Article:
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Biodiesel tax credit is back

Iowa producers can now look forward to robust growth

In 2017, Congress failed to extend a key assist to a new and growing industry. The biodiesel tax credit was allowed to expire. This $1-a-gallon credit was designed to subsidize renewable biodiesel production so a young industry could grow to the point where it would no longer need government help. Letting the tax credit end made it harder for existing biodiesel producers to to evolve and prosper. It also discouraged others from launching biodiesel plants.

Congress has not been consistent in its support for this promising industry. It has allowed the tax credit to expire four times since 2009. That is unfortunate because a robust biodiesel industry can help America achieve its long-term goal of having diverse sources of energy. Biodiesel producers also have the potential to be important contributors to the Hawkeye State’s economy. Consequently, all Iowans benefit when biodiesel producers thrive.

That’s why U.S. senators Charles Grassley and Joni Ernst have worked hard during the last two years to get the biodiesel tax credit reinstated. Fortunately, that was finally accomplished in December 2019. Congress made the credit retroactive for all of 2018 and 2019. That is making it possible for producers to recover some of the loss in financial strength that was caused by the long period when the tax credit was not in place.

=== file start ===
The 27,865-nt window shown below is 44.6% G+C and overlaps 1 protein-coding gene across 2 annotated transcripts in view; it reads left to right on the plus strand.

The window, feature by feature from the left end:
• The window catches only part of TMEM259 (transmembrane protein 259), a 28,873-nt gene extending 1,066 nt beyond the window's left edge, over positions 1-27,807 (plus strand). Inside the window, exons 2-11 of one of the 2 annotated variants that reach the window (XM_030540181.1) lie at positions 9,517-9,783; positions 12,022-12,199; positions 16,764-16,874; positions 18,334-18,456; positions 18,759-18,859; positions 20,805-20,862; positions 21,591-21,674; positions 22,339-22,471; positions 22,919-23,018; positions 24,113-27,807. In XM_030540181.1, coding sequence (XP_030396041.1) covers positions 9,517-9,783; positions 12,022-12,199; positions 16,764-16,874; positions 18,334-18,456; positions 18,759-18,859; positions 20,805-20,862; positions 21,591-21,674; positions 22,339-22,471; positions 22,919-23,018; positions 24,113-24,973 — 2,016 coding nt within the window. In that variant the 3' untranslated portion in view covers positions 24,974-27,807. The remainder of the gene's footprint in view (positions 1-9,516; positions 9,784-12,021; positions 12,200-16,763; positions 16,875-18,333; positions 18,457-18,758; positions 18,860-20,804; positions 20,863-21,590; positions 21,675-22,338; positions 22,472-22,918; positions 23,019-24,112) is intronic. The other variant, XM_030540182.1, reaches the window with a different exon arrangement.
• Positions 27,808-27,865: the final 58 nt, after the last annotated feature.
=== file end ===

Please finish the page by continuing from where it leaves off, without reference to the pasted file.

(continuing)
To make that recovery occur more quickly, Grassley and Ernst have just written jointly to the commissioner of the Internal Revenue Service urging the quickest possible processing and payment of the retroactive tax credits.

“With our strong support, Congress took action and renewed the tax incentive for five years in order to support this important industry and provide a positive market signal,” the two senators wrote. “Timely payment of claims for 2018 and 2019 is necessary for the recovery of the entire biodiesel industry, including producers, blenders and farmers.”

This newspaper agrees strongly and applauds the hard work by Grassley and Ernst in looking out for the biodiesel industry in our state. It is sad – and quite frankly inexcusable – that Congress let this tax credit expire and took so long getting it back online. Fortunately, our senators continued to press for action and were finally successful in this quest.

Despite the setback the delay in getting the tax credit back in place brought about, Iowa’s 11 biodiesel facilities currently have the ability to produce nearly 400 million gallons annually. As this industry expands it will provide an increasingly important market for soybean growers. That’s good news for agriculture in Iowa and for continued prosperity in our state.

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